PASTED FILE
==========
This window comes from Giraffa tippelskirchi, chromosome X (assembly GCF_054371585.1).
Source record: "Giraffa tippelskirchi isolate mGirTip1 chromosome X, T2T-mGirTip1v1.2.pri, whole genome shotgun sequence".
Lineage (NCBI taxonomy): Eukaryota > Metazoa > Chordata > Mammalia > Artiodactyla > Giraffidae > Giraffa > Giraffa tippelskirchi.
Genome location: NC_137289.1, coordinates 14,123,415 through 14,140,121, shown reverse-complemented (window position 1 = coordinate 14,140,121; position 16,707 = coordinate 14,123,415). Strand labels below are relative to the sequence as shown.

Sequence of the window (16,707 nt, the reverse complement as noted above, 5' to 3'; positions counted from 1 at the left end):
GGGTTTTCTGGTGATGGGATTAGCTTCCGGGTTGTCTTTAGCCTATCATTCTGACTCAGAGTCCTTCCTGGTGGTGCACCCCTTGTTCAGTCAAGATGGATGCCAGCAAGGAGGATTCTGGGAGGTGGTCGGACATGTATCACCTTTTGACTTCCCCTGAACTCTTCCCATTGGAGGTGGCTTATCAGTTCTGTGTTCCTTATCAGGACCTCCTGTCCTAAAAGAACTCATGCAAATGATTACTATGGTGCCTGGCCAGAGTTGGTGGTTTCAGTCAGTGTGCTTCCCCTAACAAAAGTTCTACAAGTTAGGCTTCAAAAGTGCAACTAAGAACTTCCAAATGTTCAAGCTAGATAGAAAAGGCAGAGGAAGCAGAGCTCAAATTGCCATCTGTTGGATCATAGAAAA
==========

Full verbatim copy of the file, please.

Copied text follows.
This window comes from Giraffa tippelskirchi, chromosome X (assembly GCF_054371585.1).
Source record: "Giraffa tippelskirchi isolate mGirTip1 chromosome X, T2T-mGirTip1v1.2.pri, whole genome shotgun sequence".
Lineage (NCBI taxonomy): Eukaryota > Metazoa > Chordata > Mammalia > Artiodactyla > Giraffidae > Giraffa > Giraffa tippelskirchi.
Genome location: NC_137289.1, coordinates 14,123,415 through 14,140,121, shown reverse-complemented (window position 1 = coordinate 14,140,121; position 16,707 = coordinate 14,123,415). Strand labels below are relative to the sequence as shown.

Sequence of the window (16,707 nt, the reverse complement as noted above, 5' to 3'; positions counted from 1 at the left end):
GGGTTTTCTGGTGATGGGATTAGCTTCCGGGTTGTCTTTAGCCTATCATTCTGACTCAGAGTCCTTCCTGGTGGTGCACCCCTTGTTCAGTCAAGATGGATGCCAGCAAGGAGGATTCTGGGAGGTGGTCGGACATGTATCACCTTTTGACTTCCCCTGAACTCTTCCCATTGGAGGTGGCTTATCAGTTCTGTGTTCCTTATCAGGACCTCCTGTCCTAAAAGAACTCATGCAAATGATTACTATGGTGCCTGGCCAGAGTTGGTGGTTTCAGTCAGTGTGCTTCCCCTAACAAAAGTTCTACAAGTTAGGCTTCAAAAGTGCAACTAAGAACTTCCAAATGTTCAAGCTAGATAGAAAAGGCAGAGGAAGCAGAGCTCAAATTGCCATCTGTTGGATCATAGAAAA